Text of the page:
Full disclosure. I did a music degree :rolleyes:
 

Jeremy Bender

Platinum Member
Accounting...
(If I had actually followed this advice I may never have invested so much money in drums and cymbals).
 
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DrumEatDrum

Platinum Member
I have a degree in Business Administration with a focus in Finance. I later got a 2nd focus in Accounting.

I thought it would be useful for when my band sold millions of records to understand record company statements.

I figured worse comes to worse, I could get a job working for a record company or music instrument manufacturer.

But without selling millions 1st, it's kind of useless.

First off, millions of people have a business degree. They are a dime a dozen. Just look at job hiring ads, and you'll see job after job that requires a business degree but only pay $15/hr.

If/when a great job does open up, you're just one of hundreds of applicants. And then you're up against those for whom this isn't a 2nd choice, who have tons of experience because they interned at this and that place, working 12-14 hour days 6-7 days a week.

Most financial and accounting companies that are willing to hire people with little to no experience want an extreme commitment and don't offer much in pay. And they get away with it because there is always a steady stream of people with business degrees.

Law: Now, this is good advice. Every transaction in music usually has an agreement for contract, and all have to reviewed by a lawyer. Music business lawyers can make really good money and keep a foot in the music business.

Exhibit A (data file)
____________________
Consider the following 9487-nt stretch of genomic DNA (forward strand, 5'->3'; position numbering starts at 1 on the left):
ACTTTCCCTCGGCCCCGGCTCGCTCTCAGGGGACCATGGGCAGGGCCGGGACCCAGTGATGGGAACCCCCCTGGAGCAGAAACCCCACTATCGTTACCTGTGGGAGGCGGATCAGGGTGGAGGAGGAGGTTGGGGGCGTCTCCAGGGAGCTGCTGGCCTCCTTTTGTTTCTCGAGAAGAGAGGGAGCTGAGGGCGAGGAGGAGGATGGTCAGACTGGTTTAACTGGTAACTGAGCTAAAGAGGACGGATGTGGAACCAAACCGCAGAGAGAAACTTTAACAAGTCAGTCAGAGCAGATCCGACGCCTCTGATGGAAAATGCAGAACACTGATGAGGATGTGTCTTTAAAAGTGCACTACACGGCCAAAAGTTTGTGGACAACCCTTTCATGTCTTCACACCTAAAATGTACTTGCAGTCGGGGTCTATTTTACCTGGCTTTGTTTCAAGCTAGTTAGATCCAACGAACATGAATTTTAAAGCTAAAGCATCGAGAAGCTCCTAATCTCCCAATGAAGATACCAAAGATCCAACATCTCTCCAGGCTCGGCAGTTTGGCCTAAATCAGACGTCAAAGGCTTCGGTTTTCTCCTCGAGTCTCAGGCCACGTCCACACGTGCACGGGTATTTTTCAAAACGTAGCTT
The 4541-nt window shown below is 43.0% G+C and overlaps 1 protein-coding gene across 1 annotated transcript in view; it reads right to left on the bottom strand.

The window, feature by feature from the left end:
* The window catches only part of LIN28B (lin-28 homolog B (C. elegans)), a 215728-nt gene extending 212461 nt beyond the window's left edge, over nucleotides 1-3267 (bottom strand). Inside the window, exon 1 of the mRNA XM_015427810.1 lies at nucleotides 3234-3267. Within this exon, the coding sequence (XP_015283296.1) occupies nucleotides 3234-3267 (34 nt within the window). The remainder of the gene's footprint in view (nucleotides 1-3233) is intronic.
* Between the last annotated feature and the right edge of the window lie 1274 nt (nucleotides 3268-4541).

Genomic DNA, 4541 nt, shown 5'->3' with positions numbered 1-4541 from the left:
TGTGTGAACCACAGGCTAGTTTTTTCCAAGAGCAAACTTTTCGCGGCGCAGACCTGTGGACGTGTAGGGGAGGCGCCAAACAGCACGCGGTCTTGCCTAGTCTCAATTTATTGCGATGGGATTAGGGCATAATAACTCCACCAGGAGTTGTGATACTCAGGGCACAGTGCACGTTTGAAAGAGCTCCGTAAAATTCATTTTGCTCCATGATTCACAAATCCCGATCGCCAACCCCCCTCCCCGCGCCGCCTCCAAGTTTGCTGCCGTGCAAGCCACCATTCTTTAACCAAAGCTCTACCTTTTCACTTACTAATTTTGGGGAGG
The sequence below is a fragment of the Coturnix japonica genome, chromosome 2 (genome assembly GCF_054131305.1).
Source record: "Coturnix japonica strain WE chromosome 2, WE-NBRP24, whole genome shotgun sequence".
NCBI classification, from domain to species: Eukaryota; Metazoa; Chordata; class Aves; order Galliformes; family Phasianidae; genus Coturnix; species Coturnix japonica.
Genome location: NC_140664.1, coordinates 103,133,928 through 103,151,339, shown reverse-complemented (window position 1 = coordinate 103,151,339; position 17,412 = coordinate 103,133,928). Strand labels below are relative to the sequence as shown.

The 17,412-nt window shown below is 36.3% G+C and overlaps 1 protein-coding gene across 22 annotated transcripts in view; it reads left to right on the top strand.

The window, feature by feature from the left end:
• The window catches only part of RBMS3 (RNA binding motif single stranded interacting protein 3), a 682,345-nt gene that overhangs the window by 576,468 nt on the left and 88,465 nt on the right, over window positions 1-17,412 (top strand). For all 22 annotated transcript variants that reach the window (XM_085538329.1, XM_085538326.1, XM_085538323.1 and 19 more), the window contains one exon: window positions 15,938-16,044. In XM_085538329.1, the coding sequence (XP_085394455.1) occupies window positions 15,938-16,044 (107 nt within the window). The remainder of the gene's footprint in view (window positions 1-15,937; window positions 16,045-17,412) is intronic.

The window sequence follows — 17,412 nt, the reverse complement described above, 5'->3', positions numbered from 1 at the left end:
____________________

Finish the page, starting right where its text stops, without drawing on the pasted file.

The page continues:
The downside if getting a law degree takes an incredible commitment. First you need a degree just to qualify for law school. Then you have to have to test to qualify for post graduate school. Then you need to be accepted into law school. Then you finally get around to studying law. So between college (4 years) and law school (3 years) you’re looking at being in school for 7 years. And that’s if you focus. If you’re just doing this part time in between gigs, now you’re talking longer.

If I had to do it all over again I think I would have skipped college and gone to a trade school and learned everything I could about being an electrician.

Every music rehearsal venue, live venue, and recording studio needs electricity, and a knowledge of how to keep circuits and loads balance. You can’t just plug in a bunch of amps, lights, and computer equipment into a wall, or else you’ll blow a circuit.

Designing/building studios/venues is an option.

Every large touring band needs someone on staff who understands the electrical loads, balancing and grounding.

Large band tour riders all specify electrical needs. All those lights, lasers, sound equipment, amps, etc, need not just power, but a proper balance of power.

The whole Van Halen green MM’s story came from the band testing to see if the venue read the rider for the electrical needs of the band.

Watch the Iron Maiden documentary, and when the band is on the road in different countries, particularly outside the US and Western Europe, having enough power and enough balanced power comes up as a concern of the road crew.

The scene in “Almost Famous” where one of the band members gets shocked because the stage wasn’t properly grounded comes from a real concern that road crews have to take into account.

And if none of that sounds appealing, a music city like Los Angeles has millions of old homes with old electrical components that need repair. There is always a need for qualified labor. I know a guy who is a brilliant guitar player and supports himself as a self-employed electrician. I hired him to wire my 1st studio and then again for some other work. There is no shortage of need for an electrician for residential work.

The bigger paying union jobs are hard to get, but that’s not keeping a foot in the music business anyway, so that’s not a concern.
 

Xstr8edgtnrdrmrX

Well-known member
my dad gave me the best advice ever about what kid of degree to get: